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  1. #1
    Super Moderator - Completely bonkers and will never change. Pam Downes's Avatar
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    Default Scams on the phone

    I've just been reading an article where someone got conned out of several thousand pounds (mainly by their own stupidity) but also because they didn't know one little fact.

    This applies to phones in the UK. Those of you who live elsewhere might like to try it, in case it applies in your country too.

    If someone phones you, and you then end the call by putting down your phone, until the person the other end puts down their phone you are still connected to the person who called you. I've just experimented by phoning the landline with my mobile, and although I ended the call on the landline phone I didn't get a dialling tone on the landline until I ended the call on my mobile.
    (Though strangely, whenever I pick up the phone I always listen to make sure I've got a dialling tone before I start dialling, and thought it was something that everyone did! Perhaps it was the stress of the situation that caused the person being scammed to overlook that detail.)
    The story: https://www.
    dailymail.co.uk/news/article-2249752/A-999-credit-card-scam-cost-thousands.html

    Pam

  2. #2
    Name well known on Brit-Gen
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    Feb 2008
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    South Australia
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    Default

    Fair makes one not want to answer at all.

    Have rellies who will not leave a message so often don't know if they called. No answering machine (other than supplied by system) now so cannot screen callers.
    Happy Families
    Wendy
    Count your Blessings, they'll all add up in the end.

  3. #3
    Loves to help with queries
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    march cambridgeshire
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    Default

    I agree Pam, I have tried the same. did read the article, thought the couple very gullible, you don't give pins to anyone if you want to stay safe, the answer they should have given is, Tell me what police station you are and I will visit with my details. the phone would have gone dead from the caller.

  4. #4
    A fountain of knowledge
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    Sep 2008
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    Penge, London, England
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    Default

    I had this scam call a few months ago. As we'd been warned about it in the local press, I was preparing to give them a fake PIN and tell them I had to go out urgently, so could they send the courier in 2 hours time? By then there'd have been an unmarked police car outside my house waiting to follow the courier. Unfortunately, the call was cut off and they didn't call back.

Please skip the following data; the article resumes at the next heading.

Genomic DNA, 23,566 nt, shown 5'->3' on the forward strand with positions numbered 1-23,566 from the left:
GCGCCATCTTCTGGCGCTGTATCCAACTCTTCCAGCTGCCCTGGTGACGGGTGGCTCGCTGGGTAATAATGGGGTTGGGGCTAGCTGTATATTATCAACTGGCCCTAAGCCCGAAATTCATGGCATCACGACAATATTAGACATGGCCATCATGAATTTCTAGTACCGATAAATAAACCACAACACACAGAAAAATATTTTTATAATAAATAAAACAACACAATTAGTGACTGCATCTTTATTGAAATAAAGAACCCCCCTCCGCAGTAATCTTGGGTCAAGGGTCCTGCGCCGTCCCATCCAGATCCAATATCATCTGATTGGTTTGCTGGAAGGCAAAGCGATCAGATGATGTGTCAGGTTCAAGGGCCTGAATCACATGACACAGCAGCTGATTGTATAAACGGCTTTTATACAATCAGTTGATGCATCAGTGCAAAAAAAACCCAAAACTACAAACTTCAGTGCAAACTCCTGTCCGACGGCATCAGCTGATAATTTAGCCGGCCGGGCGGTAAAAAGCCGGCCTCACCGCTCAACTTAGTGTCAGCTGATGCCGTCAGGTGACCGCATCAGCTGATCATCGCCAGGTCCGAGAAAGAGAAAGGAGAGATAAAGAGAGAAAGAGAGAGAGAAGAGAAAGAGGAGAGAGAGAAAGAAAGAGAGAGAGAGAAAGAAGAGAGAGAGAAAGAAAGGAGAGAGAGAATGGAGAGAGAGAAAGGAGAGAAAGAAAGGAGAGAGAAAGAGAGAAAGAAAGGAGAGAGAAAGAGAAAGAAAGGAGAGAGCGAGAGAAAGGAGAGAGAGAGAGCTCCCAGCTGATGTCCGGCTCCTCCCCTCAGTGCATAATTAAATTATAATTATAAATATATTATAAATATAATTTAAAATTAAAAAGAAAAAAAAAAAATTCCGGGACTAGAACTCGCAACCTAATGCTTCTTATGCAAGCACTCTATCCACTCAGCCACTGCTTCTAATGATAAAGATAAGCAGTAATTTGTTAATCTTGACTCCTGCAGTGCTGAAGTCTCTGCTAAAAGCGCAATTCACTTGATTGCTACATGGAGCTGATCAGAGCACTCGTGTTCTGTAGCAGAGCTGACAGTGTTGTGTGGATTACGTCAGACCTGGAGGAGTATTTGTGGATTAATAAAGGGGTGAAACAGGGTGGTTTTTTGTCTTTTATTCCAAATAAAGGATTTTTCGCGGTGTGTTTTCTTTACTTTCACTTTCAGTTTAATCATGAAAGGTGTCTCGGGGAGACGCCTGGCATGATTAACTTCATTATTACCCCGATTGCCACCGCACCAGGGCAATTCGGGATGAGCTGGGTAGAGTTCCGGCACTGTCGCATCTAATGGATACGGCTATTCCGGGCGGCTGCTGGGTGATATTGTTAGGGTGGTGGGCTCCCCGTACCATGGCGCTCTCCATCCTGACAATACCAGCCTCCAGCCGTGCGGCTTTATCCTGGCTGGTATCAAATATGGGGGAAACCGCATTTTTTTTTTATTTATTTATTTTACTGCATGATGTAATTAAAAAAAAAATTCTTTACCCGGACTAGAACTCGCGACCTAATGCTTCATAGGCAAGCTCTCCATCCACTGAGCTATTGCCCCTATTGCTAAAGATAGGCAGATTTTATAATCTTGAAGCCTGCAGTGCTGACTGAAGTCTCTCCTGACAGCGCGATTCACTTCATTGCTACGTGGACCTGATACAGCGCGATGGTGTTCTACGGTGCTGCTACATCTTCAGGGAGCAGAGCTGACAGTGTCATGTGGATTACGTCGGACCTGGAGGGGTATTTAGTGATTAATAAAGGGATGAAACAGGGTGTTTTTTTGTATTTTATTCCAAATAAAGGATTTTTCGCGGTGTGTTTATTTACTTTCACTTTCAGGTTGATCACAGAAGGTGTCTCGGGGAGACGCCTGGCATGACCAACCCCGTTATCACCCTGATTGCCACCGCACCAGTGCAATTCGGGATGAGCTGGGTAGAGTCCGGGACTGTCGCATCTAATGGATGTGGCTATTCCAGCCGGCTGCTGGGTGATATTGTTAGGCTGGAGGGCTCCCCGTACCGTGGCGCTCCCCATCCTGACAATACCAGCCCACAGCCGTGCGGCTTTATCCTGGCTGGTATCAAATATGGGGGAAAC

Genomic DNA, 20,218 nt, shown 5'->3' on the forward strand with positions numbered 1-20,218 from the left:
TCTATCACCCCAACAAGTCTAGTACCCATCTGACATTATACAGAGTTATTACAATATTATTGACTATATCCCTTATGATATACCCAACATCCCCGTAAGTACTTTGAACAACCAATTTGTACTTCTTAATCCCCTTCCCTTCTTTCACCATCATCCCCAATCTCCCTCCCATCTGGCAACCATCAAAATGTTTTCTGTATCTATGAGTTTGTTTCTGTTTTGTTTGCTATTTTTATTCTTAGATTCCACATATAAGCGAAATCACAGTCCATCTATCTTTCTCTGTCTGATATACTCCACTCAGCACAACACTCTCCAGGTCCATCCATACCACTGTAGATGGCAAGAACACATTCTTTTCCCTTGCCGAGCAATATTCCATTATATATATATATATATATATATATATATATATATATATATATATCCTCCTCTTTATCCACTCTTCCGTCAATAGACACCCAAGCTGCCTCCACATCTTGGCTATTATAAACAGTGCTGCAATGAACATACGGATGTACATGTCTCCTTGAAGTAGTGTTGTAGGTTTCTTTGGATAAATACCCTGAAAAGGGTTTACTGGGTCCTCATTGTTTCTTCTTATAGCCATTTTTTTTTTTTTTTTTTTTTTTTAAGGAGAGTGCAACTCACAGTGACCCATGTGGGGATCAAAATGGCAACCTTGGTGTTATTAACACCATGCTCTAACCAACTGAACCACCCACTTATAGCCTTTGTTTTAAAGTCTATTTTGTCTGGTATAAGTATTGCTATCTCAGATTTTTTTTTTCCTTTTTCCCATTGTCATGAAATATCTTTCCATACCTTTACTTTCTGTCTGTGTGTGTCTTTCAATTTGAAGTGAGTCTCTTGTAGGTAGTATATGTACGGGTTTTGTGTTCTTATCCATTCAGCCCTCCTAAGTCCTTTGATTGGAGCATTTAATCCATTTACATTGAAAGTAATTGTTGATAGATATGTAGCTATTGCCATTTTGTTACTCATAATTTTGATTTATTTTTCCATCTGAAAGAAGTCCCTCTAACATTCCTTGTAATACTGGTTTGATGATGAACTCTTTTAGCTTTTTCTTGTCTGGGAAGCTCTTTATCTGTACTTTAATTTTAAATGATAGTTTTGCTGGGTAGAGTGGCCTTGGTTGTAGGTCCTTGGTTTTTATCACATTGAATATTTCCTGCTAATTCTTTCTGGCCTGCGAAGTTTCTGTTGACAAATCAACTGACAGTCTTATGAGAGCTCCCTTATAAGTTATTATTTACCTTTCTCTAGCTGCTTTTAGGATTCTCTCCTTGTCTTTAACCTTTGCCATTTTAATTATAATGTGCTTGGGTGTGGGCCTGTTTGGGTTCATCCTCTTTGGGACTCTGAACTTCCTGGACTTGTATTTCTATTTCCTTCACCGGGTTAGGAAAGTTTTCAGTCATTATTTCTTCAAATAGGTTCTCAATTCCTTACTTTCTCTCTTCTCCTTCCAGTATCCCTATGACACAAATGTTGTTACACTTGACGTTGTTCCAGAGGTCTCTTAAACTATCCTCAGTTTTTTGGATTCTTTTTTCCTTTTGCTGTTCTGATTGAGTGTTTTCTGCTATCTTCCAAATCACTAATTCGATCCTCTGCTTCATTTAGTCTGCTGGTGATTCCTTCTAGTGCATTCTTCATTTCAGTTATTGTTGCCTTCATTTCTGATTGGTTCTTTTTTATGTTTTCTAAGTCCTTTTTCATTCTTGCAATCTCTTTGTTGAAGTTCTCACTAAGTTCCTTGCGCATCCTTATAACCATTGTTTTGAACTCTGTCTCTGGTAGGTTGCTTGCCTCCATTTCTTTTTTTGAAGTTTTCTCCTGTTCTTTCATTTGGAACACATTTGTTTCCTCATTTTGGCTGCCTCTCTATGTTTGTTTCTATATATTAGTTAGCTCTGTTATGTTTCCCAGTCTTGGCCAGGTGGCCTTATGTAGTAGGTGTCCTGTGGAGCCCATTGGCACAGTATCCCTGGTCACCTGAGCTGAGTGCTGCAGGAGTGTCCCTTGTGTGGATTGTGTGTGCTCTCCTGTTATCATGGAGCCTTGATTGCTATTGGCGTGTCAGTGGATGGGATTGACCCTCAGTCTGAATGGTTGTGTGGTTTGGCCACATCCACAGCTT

5. #5

    Default

    I, too, read this article and was surprised at the recipient's gullibility, albeit that the caller claimed to be the police. I was also amazed to read that they allowed themselves to be kept chatting on the phone for almost 2 hours -- or was it longer -- even after a "courier" collected their cards

    As soon as I began reading the article my first question was why would the police ring -- the first people to contact you about suspected fraud is the card issuer. I know this from personal experience. I was issued with a credit card when I changed banks back in 2000 but I didn't use it because I already had another credit card in use. In chatting with bank staff 14 months later I was told I could get cash back on my bank credit card. So I began using it the same day. My first purchase was a new dress for my wife and my second purchase was a new dress-shirt for me. The card was declined at the second purchase so I paid with my main credit card. No sooner had I walked out of the second shop I was contacted on my mobile by the card issuer to query activity on the card. It had not been used at all during the first 14 months of issue and had been presented twice within 10 minutes. They asked me one simple security question, I confirmed that the card was in my possession and that I had genuinely used it only twice and they released the security block on the card. Apparently, my card had been blocked automatically when suspicious activity was detected by their monitoring systems.

    A friend of mine had his card cloned some years ago and 3,000 had been spent on it before he knew what was happening. He is a regular visitor to Majorca and that was where his card had been cloned. The card issuer blocked the card when suspicious activity was detected -- the 3,000 had been spent/withdrawn in Majorca but there was a cash withdrawal in Sheffield within a matter of minutes of the last transaction in Majorca. So his card was automatically blocked and he received a phone call from his card issuer, and he was able to confirm that he was in Sheffield and that his card was in his possession and he had not been to Majorca for several weeks.

    Banks tell us they will never ask us to divulge or confirm credit card details over the phone or by e-mail. So if ANYONE asks for PIN numbers and card details it is a scam. Don't fall for it.

    Be safe,

    Malcolm Webb
    Lincoln UK

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